In the age of Tinder swipes and Bumble matches, it’s no surprise a few well-mannered dating traditions have slipped through the cracks. We send snaps instead of flowers and we get likes instead of genuine compliments. I say these things not to shame us, but to just point out some very clear generational shifts in the dating world.
I didn’t realize how generational it really was until I started working at a flower shop. Call after call comes in each day. A dozen red garden roses for a 30th wedding anniversary, an arrangement of carnations for a retirement or maybe some lilies for a sick friend. These orders may be made up of different sizes, textures and shapes but they all share something in common- they are a message. While the lilies say “I hope you get well soon,” the red garden roses are reminding a woman somewhere out there of the love she feels for her partner.
Out of the 10 calls I get, maybe one is from someone under the age of 30. Again, I say this not to shame us, but to pose a few questions. Why don’t we send flowers anymore? Have you ever thought about it? Is it something as simple as not wanting to or is because somewhere in the midst of all of our screens, keypads and platforms we lost the sincerity and recognition of gestures? We send flowers at the birth of a child and we send them at the end of a life, so clearly their presence is important. When a realtor hosts an open house for a home she is trying to get off the market, she has a vase of fresh cut chrysanthemums sitting on the kitchen table. Flowers translate emotions.
I’m personally a sucker for flowers. I find flowers timeless, so it’s hard for me to understand why the flower shop phone isn’t ringing off the hook from young men sending their girlfriends beautiful little love notes in the form of petals and stems. But I also understand why it’s not. We don’t send flowers anymore, because why do we need to when we are no longer in touch with proper dating etiquette? I’m not saying you’re dating incorrectly if you aren’t sending your significant other flowers every week. Trust me, that would be expensive! What I am saying is we don’t think it’s important because we don’t think other gestures are important anymore either.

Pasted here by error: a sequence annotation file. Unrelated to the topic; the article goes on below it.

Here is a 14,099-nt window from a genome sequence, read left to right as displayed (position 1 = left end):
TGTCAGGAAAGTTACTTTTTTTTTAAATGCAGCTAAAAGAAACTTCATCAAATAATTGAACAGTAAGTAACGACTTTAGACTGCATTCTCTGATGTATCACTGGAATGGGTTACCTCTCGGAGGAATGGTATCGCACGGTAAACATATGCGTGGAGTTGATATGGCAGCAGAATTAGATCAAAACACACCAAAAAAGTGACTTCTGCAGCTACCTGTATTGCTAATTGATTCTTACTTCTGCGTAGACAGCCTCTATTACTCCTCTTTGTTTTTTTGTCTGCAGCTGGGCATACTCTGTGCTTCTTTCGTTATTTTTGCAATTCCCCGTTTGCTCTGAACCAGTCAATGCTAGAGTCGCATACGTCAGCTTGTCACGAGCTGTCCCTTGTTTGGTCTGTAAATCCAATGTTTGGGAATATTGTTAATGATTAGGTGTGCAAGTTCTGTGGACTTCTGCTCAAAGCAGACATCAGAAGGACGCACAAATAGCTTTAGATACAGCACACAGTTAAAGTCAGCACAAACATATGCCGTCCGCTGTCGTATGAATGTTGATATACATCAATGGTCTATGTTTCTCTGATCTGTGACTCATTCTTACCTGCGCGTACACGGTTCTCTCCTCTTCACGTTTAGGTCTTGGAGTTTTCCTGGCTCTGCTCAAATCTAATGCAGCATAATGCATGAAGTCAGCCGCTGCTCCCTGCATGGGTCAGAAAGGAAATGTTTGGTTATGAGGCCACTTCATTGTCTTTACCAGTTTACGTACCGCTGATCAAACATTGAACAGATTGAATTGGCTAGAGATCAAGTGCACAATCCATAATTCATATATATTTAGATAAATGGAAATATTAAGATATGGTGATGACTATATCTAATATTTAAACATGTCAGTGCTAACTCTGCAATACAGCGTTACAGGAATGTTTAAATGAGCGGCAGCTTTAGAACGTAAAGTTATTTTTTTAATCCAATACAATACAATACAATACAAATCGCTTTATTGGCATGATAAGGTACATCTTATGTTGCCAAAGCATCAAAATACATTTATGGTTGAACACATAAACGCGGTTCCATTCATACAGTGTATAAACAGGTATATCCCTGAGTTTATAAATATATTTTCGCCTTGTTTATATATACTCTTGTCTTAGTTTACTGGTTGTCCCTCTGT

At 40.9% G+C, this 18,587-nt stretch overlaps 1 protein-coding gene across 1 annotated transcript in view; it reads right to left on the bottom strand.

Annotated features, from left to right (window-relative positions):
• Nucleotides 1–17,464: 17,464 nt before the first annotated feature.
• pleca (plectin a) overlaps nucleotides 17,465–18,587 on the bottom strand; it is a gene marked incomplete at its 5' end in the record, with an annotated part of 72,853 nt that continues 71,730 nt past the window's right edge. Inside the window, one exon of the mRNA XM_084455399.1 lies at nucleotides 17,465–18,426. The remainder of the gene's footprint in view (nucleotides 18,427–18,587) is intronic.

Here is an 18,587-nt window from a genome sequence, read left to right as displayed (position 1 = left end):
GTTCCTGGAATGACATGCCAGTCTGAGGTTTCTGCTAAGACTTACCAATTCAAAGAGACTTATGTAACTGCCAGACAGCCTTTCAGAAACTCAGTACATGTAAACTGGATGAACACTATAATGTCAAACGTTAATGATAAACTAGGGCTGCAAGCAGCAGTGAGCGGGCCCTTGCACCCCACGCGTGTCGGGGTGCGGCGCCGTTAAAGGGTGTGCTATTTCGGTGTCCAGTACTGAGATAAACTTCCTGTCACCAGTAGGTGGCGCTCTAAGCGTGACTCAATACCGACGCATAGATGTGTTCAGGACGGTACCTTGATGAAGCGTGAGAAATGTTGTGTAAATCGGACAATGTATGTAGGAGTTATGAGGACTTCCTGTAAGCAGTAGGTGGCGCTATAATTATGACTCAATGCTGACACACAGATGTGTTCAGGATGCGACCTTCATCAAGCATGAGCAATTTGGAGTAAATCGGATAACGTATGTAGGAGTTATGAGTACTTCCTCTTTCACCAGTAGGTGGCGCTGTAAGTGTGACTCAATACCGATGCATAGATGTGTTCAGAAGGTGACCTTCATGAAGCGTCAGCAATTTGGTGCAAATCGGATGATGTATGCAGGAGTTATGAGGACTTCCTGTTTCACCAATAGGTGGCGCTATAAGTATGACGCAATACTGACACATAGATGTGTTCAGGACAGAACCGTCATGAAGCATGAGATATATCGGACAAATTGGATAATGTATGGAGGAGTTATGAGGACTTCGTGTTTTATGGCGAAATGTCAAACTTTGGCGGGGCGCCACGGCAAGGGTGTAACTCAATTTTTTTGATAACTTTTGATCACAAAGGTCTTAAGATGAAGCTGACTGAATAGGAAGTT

We forget that car doors were once never to be touched by a woman. We seem to like messenger apps better than face to face contact, and “Netflix and chill” has taken the place of going out to dinner. And we are okay with it.
Most young adults you talk to now would call a dinner date stuffy, and wanting to talk in person and not on the internet first would make the person seem pushy. So, we have clearly shifted, and that’s okay. Our shift isn’t a bad shift, it’s just a change. Our screens will continue to facilitate our romance and the world will continue to turn. All that I ask is that flowers, whether for yourself or someone you love, deserve to be given and received.
Don’t forget that not every gesture has to be a big one, but they are important- and a bouquet is a great answer.